Navigating the path from high school to higher education can be challenging, even with the best support system in place. Students venturing into that world as the first in their family to do so often find it even more daunting of a task.
These Phi Kappa Phi members recently shared their stories as first-generation college graduates and opened up about why the added acknowledgement of Society membership was important to them.
Mary Anne Gunter (University of Louisiana at Monroe) realized there would be challenges from the very beginning. "When I started my first freshman class, I was so green I didn't even know what a transcript was," she said. As a single mom, she sometimes worked multiple jobs during the two decades she spent working on her bachelor's degree, but with determination, she persevered. "I put in the work. I paid my dues. I am working on my doctoral dissertation, and it's a journey I would take nothing for."
She has tried to inspire others along the way. "I have often helped other women, of all ages, believe in themselves to finish that GED or that doctorate," she shared. "I am a grandmother earning a doctorate with a 4.0 GPA when I was told more than once I'd never make it."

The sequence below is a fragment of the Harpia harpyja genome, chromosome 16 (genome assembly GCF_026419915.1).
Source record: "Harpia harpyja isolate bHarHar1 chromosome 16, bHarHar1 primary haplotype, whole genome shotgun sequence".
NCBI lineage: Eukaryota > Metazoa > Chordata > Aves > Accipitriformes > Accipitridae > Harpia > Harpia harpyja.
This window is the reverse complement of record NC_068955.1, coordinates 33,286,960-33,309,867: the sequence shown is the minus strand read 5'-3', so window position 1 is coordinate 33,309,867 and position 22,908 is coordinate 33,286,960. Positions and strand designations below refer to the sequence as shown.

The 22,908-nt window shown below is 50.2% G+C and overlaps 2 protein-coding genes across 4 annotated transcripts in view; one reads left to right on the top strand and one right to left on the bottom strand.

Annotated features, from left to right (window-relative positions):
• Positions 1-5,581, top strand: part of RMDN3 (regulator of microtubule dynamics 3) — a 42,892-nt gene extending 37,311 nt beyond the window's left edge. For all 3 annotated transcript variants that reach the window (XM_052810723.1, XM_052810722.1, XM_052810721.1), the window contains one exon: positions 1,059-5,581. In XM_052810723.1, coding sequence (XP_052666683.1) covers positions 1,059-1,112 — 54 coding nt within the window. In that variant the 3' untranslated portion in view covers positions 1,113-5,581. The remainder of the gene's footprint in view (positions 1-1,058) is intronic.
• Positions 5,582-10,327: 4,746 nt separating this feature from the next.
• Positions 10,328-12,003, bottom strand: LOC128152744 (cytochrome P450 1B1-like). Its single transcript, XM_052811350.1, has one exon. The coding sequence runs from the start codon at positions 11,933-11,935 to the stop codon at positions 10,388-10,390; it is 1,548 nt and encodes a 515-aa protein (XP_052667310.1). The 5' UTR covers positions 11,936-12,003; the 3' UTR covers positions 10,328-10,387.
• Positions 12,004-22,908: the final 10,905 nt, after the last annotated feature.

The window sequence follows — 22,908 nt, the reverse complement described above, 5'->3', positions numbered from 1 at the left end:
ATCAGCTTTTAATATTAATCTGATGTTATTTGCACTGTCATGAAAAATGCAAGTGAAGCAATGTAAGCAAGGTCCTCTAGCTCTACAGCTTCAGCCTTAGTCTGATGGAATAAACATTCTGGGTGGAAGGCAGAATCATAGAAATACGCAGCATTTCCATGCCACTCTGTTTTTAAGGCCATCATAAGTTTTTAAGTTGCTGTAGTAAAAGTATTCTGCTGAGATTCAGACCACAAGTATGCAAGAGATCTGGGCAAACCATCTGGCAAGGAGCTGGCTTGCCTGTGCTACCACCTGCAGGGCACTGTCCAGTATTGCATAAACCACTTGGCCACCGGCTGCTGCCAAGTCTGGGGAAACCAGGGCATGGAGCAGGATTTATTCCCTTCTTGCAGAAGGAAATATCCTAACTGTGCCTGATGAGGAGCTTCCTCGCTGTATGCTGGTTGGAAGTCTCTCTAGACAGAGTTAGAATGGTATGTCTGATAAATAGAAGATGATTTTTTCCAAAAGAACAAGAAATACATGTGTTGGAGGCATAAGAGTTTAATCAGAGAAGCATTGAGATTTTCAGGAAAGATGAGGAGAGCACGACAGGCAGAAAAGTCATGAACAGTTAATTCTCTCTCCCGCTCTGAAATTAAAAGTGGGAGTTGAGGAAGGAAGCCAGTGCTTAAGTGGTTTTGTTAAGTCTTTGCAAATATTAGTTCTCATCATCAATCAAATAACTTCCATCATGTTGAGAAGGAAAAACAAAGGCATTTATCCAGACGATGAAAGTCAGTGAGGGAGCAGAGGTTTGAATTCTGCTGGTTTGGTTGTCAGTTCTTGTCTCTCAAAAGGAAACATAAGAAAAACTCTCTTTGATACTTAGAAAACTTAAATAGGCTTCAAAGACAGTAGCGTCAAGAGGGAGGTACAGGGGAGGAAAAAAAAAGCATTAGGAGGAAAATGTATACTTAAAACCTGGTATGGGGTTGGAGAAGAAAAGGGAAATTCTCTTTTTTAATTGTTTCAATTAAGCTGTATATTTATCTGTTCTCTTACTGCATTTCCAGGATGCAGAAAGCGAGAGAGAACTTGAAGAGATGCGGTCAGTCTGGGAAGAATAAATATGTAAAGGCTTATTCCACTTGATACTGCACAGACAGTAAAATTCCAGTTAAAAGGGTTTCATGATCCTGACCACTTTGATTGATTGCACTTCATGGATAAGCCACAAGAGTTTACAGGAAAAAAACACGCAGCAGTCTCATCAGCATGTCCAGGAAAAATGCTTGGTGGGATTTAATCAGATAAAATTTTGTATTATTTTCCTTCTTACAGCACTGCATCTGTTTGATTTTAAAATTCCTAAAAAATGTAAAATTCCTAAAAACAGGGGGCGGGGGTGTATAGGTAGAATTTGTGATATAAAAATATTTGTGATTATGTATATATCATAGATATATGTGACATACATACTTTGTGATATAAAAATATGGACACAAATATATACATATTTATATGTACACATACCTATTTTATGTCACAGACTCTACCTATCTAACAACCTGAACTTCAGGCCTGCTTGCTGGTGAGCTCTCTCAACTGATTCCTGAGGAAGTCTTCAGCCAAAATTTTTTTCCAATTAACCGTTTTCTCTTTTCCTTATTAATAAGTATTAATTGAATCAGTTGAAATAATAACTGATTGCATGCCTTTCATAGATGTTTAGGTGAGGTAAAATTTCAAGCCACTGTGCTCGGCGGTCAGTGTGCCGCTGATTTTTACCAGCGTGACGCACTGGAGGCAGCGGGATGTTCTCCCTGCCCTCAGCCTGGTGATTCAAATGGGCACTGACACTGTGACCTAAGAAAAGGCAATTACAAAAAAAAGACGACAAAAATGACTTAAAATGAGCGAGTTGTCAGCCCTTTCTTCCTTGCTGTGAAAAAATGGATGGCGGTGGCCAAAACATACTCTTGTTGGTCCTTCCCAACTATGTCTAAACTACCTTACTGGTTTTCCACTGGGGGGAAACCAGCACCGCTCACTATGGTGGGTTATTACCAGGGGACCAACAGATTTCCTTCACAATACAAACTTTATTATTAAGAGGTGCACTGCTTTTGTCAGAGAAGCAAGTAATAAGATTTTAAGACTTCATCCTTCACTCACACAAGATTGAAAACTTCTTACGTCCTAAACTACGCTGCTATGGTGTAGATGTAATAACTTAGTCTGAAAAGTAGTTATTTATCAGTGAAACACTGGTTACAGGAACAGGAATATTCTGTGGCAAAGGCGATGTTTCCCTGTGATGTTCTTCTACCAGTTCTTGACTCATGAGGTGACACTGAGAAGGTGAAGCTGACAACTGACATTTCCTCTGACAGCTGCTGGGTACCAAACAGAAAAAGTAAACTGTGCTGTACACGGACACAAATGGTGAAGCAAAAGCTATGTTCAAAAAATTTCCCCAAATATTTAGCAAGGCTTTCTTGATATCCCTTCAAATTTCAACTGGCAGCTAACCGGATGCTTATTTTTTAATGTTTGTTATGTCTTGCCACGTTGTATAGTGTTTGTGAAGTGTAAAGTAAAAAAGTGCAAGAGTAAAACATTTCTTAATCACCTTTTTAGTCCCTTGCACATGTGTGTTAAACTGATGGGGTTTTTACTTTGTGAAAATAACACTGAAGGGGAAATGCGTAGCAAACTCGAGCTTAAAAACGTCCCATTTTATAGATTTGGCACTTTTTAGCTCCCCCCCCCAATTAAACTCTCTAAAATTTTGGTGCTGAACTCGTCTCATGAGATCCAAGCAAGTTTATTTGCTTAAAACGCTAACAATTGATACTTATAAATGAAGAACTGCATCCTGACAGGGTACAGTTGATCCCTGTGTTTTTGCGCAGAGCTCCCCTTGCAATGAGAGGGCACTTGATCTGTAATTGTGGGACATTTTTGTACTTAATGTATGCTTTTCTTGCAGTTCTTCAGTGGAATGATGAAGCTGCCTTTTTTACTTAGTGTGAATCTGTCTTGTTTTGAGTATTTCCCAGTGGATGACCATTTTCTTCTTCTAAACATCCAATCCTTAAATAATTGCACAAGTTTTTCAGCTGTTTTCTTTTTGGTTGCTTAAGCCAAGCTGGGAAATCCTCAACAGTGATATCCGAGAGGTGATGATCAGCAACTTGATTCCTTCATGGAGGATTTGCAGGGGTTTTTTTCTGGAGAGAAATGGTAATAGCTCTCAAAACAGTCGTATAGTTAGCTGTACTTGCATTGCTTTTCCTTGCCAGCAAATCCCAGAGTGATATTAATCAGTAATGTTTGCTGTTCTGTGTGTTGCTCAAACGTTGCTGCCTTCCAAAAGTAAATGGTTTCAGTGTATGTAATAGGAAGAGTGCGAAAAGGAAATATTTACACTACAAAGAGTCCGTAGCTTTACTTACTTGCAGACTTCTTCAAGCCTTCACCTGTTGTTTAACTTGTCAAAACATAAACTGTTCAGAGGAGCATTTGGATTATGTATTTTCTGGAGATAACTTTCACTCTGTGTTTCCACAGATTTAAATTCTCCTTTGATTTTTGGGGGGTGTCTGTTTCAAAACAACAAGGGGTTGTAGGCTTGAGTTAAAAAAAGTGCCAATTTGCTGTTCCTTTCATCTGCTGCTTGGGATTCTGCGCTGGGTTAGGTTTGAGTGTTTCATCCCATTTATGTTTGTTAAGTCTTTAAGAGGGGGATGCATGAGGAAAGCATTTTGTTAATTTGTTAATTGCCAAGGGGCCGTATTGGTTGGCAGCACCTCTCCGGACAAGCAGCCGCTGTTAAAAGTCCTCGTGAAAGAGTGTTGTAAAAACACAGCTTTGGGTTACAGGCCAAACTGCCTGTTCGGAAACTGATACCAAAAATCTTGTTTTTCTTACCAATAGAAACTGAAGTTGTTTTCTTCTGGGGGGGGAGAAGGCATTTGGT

"When I finish my Ph.D. one of the proudest days of my life will be to put on that Phi Kappa Phi stole and braid and wear it proudly," she said.
Judy Kaiser (San Diego State University) was a senior when she was initiated into Phi Kappa Phi in 2014. "I was a returning college student in my 40s. To be the first in my family to graduate university and accomplish it with summa cum laude, highest honors, is one of the greatest achievements of my life," said Kaiser.
When asked why she joined Phi Kappa Phi, she shared, "Finishing what I started so many years earlier means a great deal to me, which is why I joined the honor society when I was invited."
Amanda Knapp (University of Maryland, Baltimore Campuses) grew up with parents who hadn't finished high school at the time. Though she was a good student, she didn't have the help that many have when it came time to apply for college. Her success was a triumph. "As a first-generation college student from rural West Virginia, I will never forget the day I was inducted into Phi Kappa Phi," she said. "I felt emotional, honored and beyond grateful to have been recognized by colleagues in this way."
Now as an associate vice provost and assistant dean at University of Maryland, Baltimore Campuses, and a Society officer at the UMBC chapter, Knapp works to help others who are facing similar challenges. She serves in the First Generation Network at UMBC to support their students. "I have devoted my entire career to working in higher education and being a part of Phi Kappa Phi, now serving on the executive board (at UMBC) has been one of the highlights," she shared.
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